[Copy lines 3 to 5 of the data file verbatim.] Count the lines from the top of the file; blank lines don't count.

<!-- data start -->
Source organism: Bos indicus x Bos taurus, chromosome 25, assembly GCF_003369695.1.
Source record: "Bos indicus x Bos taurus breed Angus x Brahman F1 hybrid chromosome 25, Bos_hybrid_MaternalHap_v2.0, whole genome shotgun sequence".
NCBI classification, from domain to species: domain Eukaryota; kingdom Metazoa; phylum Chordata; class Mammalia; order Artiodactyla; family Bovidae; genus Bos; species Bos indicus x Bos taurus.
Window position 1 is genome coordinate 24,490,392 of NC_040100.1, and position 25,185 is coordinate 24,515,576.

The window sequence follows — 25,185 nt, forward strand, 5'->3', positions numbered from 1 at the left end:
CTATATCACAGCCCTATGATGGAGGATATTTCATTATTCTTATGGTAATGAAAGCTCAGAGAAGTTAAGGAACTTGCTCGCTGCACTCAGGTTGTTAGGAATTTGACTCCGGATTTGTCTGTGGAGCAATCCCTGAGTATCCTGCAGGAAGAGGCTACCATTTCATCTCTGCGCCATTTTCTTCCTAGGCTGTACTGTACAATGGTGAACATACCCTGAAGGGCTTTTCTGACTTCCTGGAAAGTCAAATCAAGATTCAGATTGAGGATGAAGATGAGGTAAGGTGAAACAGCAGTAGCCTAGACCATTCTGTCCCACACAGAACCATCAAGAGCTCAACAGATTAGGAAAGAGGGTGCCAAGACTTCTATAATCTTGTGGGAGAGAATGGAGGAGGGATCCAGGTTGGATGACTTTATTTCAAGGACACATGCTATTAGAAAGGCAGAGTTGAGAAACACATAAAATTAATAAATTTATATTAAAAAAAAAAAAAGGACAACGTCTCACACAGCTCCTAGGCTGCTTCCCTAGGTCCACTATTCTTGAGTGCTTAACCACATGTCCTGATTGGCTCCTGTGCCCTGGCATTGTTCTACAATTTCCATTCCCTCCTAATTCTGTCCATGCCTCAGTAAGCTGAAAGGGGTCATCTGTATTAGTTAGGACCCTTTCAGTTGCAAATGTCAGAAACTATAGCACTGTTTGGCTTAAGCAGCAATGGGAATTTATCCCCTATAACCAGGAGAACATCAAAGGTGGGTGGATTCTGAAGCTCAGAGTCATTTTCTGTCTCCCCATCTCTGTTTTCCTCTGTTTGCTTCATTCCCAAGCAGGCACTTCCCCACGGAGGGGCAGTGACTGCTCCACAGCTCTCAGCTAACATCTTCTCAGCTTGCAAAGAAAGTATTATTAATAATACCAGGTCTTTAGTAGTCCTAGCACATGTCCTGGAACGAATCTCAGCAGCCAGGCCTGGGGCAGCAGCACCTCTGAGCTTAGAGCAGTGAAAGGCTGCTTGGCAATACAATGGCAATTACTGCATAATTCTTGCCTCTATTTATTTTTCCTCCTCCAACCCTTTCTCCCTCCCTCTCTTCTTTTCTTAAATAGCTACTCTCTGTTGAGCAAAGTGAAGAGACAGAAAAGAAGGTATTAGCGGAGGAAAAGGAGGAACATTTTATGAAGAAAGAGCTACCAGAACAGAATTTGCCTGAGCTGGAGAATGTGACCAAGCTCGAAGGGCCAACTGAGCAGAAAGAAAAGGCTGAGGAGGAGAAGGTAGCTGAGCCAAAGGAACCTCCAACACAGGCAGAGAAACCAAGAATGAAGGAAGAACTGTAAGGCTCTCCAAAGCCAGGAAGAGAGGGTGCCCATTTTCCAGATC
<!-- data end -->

NCBI classification, from domain to species: domain Eukaryota; kingdom Metazoa; phylum Chordata; class Mammalia; order Artiodactyla; family Bovidae; genus Bos; species Bos indicus x Bos taurus.
Window position 1 is genome coordinate 24,490,392 of NC_040100.1, and position 25,185 is coordinate 24,515,576.

The window sequence follows — 25,185 nt, forward strand, 5'->3', positions numbered from 1 at the left end: